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Article

Effectiveness of Silver Nanoparticles Deposited in Facemask Material for Neutralising Viruses

1
Instituto Regional de Investigación Científica Aplicada (IRICA), 13005 Ciudad Real, Spain
2
Departamento de Física Aplicada, Universidad de Castilla-La Mancha, 13071 Ciudad Real, Spain
3
Unidad de Biomedicina, CSIC, Universidad de Castilla-La Mancha, 02008 Albacete, Spain
4
Unidad de Medicina Molecular, Centro Regional de Investigaciones Biomédicas (CRIB), Universidad de Castilla-La Mancha, 02008 Albacete, Spain
5
Escuela Técnica Superior de Ingenieros Agrónomos, Universidad de Castilla-La Mancha, 02006 Albacete, Spain
6
Facultad de Farmacia, Universidad de Castilla-La Mancha, 02071 Albacete, Spain
*
Author to whom correspondence should be addressed.
Nanomaterials 2022, 12(15), 2662; https://doi.org/10.3390/nano12152662
Received: 23 June 2022 / Revised: 20 July 2022 / Accepted: 25 July 2022 / Published: 3 August 2022

Abstract

:
Cloth used for facemask material has been coated with silver nanoparticles using an aerosol method that passes pure uncoated nanoparticles through the cloth and deposits them throughout the volume. The particles have been characterized by electron microscopy and have a typical diameter of 4 nm with the atomic structure of pure metallic silver presented as an assortment of single crystals and polycrystals. The particles adhere well to the cloth fibers, and the coating consists of individual nanoparticles at low deposition times, evolving to fully agglomerated assemblies in heavy coatings. The cloth was exposed to Usutu virus and murine norovirus particles in suspension and allowed to dry, following which, the infectious virus particles were rescued by soaking the cloth in culture media. It was found that up to 98% of the virus particles were neutralized by this contact with the silver nanoparticles for optimum deposition conditions. The best performance was obtained with agglomerated films and with polycrystalline nanoparticles. The work indicates that silver nanoparticles embedded in masks can neutralize the majority of virus particles that enter the mask and thus increase the opacity of masks to infectious viruses by up to a factor of 50. In addition, the majority of the virus particles released from the mask after use are non-infectious.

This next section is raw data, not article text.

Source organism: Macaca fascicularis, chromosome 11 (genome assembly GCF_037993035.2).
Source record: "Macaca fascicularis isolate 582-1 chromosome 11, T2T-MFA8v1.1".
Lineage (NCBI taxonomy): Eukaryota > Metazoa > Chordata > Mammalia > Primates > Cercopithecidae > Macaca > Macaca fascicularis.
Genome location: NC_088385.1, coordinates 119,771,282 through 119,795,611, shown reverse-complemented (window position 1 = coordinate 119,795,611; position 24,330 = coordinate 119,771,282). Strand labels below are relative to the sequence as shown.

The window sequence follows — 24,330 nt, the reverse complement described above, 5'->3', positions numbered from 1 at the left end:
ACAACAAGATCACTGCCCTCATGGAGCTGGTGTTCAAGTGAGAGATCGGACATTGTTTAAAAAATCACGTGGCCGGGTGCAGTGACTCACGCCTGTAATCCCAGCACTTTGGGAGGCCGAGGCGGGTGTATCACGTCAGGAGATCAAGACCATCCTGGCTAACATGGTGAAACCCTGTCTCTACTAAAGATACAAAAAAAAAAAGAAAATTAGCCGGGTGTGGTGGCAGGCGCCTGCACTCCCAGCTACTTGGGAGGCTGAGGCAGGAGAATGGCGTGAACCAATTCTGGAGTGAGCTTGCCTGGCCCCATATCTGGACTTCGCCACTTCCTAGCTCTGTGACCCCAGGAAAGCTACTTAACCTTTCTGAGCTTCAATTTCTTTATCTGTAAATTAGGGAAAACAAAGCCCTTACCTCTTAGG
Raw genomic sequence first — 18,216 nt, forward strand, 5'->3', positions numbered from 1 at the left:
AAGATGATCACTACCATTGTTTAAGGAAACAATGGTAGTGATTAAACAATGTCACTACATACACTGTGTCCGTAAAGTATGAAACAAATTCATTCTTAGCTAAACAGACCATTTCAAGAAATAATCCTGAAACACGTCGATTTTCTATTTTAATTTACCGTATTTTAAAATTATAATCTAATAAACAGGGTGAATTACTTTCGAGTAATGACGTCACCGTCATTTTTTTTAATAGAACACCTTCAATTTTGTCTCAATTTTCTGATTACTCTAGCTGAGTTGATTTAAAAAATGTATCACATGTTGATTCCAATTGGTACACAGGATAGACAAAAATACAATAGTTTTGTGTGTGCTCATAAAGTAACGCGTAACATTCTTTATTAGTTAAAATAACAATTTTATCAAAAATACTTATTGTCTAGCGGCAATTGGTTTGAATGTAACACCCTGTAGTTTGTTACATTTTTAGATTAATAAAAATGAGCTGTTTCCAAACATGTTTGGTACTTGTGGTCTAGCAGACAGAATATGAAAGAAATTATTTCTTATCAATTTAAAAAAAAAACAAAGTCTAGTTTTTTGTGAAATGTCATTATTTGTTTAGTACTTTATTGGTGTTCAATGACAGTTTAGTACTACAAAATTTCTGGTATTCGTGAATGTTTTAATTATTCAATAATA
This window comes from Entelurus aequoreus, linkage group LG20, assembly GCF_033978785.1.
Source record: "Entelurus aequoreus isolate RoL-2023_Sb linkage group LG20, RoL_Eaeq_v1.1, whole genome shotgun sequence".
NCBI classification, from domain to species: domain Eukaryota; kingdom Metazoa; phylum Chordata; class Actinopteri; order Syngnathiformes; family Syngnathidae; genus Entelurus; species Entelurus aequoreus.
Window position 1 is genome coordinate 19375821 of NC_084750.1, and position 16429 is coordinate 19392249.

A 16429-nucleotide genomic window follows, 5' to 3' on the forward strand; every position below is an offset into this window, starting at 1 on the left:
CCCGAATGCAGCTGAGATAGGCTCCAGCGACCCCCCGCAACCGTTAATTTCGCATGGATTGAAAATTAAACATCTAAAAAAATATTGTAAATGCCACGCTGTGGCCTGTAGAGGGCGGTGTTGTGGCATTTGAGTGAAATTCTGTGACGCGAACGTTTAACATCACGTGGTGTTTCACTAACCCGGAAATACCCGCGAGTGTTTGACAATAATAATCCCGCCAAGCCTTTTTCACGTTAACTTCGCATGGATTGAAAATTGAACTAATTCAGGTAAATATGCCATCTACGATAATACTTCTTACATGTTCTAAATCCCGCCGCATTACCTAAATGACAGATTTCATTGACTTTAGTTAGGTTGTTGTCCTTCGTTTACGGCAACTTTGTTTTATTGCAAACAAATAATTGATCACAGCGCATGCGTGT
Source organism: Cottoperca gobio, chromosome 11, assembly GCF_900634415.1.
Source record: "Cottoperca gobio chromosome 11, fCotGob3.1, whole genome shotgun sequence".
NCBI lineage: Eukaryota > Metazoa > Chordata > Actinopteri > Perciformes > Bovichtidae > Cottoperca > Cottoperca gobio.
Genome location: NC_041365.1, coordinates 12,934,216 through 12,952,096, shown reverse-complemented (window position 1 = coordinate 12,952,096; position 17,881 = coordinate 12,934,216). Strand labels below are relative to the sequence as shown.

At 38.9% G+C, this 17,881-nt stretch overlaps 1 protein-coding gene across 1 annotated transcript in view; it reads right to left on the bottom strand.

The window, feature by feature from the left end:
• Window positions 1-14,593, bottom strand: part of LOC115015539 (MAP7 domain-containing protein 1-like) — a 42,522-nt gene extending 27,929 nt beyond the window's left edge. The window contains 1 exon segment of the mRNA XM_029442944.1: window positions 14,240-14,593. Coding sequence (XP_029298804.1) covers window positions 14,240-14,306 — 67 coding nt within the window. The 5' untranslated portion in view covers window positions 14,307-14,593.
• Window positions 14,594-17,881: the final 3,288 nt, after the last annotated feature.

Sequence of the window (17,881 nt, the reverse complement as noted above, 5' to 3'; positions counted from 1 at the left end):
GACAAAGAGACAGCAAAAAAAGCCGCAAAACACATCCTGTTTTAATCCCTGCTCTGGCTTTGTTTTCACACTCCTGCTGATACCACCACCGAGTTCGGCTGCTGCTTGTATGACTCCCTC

1. Introduction

The effectiveness of Ag as an antibacterial agent dates back to before antibiotics [1], and in the past twenty years, there has been renewed interest in Ag in the form of nanoparticles for disinfecting materials against antibiotic-resistant bacteria [2,3,4]. Nanoparticles have attributes that increase their effectiveness, including the high surface-to-mass ratio and increased catalytic activity due to the high proportion of active facets [5]. While some studies have found that nanoparticles per se do not give enhanced antibacterial activity beyond that of the available quantity of Ag ions [6], others demonstrate a significant size effect, with the best performance coming from particles with diameters in the range 1–10 nm [7].
There is less work published on the antiviral activity of nanoparticles. The first study was reported in 2005 [8], namely an investigation of the interaction of Ag with HIV virus particles. It showed that the Ag nanoparticles attach to the glycoproteins that cover the virions and are used to dock with and enter cells; thus, entry into cells and infection is inhibited. Since then, the interaction of a range of nanoparticles, including Ag, Au, TiO2, Fe oxides, Si, fullerenes, and nanotubes, either naked or coated, with more than 30 viruses, have been investigated [9,10,11,12,13,14,15]. As with the antibacterial action, the nanoparticles disrupt the activity of viruses by a range of mechanisms depending on the virus, the particle material, its size, and its coating. Figure 1 shows six of the antiviral mechanisms identified in the case of Ag nanoparticles [16,17].
Outside the cell, the nanoparticles can interact with the proteins that coat the virus and prevent it from docking with the cell (Figure 1a). Alternatively, the nanoparticles can interact with the cell membrane receptors that the viruses use for entry, thus preventing them from being internalized by the cell (Figure 1b). If the virus does enter the cell, the nanoparticles can hamper its transport through the cytoplasm so that it is unable to deliver the genome to the nucleus (Figure 1c). If the viral genome is released, the nanoparticles can interact with it and prevent it from being used to manufacture proteins (Figure 1d). If the virus can deliver a working genome, the nanoparticles can still prevent the assembly of new viruses by disturbing either the viral or cellular factors required to complete them (Figure 1e,f). Many of these mechanisms rely on Ag being in the form of nanoparticles.